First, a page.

Washington International Law Journal


Kwang-Rok Kim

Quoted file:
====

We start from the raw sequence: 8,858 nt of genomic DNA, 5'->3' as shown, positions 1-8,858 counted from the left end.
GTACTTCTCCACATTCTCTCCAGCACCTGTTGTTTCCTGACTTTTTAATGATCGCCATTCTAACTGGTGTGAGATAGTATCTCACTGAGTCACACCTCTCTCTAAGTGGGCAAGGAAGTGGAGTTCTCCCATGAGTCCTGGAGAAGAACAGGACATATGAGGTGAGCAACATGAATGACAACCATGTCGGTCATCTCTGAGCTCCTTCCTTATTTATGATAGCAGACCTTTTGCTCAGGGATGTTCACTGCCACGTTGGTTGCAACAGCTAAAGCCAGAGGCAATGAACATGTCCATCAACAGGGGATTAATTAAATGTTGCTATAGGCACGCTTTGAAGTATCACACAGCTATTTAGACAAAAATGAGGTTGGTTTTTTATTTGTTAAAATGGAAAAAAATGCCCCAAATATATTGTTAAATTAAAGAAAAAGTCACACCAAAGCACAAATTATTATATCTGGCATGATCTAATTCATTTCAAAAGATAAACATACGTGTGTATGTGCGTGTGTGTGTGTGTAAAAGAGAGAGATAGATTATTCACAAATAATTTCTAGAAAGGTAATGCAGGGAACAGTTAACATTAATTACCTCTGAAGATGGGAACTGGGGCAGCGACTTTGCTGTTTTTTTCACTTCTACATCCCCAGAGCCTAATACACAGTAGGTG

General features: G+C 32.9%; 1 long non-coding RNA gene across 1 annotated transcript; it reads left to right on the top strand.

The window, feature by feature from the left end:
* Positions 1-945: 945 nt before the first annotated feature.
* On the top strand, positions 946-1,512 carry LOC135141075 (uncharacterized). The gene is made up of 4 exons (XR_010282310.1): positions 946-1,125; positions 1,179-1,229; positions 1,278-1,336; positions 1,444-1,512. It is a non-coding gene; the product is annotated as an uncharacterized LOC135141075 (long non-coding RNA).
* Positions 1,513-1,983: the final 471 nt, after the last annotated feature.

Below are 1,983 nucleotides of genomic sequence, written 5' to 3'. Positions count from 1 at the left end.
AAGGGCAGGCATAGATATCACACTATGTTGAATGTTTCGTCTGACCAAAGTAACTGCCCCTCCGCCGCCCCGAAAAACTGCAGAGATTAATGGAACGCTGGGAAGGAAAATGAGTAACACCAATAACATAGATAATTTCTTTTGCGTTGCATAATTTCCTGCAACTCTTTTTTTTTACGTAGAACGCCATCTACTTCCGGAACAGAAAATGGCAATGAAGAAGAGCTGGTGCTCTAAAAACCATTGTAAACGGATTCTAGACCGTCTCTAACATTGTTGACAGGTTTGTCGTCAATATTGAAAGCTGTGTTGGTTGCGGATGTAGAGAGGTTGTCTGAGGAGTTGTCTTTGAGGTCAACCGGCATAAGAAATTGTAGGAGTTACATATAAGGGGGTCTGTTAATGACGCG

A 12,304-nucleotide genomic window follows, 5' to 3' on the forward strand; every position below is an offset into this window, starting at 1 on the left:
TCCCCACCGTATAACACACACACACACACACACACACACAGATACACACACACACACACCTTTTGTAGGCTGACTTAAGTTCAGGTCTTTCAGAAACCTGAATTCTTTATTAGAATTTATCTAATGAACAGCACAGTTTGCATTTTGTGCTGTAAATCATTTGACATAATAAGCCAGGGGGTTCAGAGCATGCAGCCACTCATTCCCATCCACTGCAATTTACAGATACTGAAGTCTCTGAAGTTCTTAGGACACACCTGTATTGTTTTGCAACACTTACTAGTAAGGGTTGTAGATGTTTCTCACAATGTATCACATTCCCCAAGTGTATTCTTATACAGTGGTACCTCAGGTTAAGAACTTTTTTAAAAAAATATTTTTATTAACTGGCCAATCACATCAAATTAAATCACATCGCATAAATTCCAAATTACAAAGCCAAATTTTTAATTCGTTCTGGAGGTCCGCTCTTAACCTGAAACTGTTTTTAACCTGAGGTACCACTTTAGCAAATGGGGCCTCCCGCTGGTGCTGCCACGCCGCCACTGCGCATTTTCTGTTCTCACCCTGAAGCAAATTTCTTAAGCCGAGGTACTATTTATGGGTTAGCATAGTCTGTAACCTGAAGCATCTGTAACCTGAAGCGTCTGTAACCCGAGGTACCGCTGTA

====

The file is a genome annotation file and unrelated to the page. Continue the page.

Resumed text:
Even though the tender offer system in Korea was established in 1976, there were very few tender offer transactions until 1997. However, after Korea's economic crisis in late 1997, the Korean government not only took a series of structural reform measures to improve the securities market system, but also widely opened the financial markets to foreign countries by abolishing or amending restrictions on foreign investment. The 1998 reforms to the Korea Securities Exchange Act included significant changes to tender offer regulations, making hostile takeovers more feasible. Since that time, the tender offer has been used as a tool to acquire control of corporations in Korea. In contrast, tender offers have been prominent in the United States' legal world of corporations and securities for many decades and the law regarding tender offers is well established. This article examines the Korean tender offer regulations in comparison to analogous aspects of the more established securities law of the United States, offering recommendations for amendments to Korean law where applicable. Korea should revise its tender offer regulations to simplify confusing aspects of the regulations and process, force disclosure of information that is important to investors but not currently part of mandatory disclosure, and ease excessive restrictions on trading and voting rights in the tender offer process.

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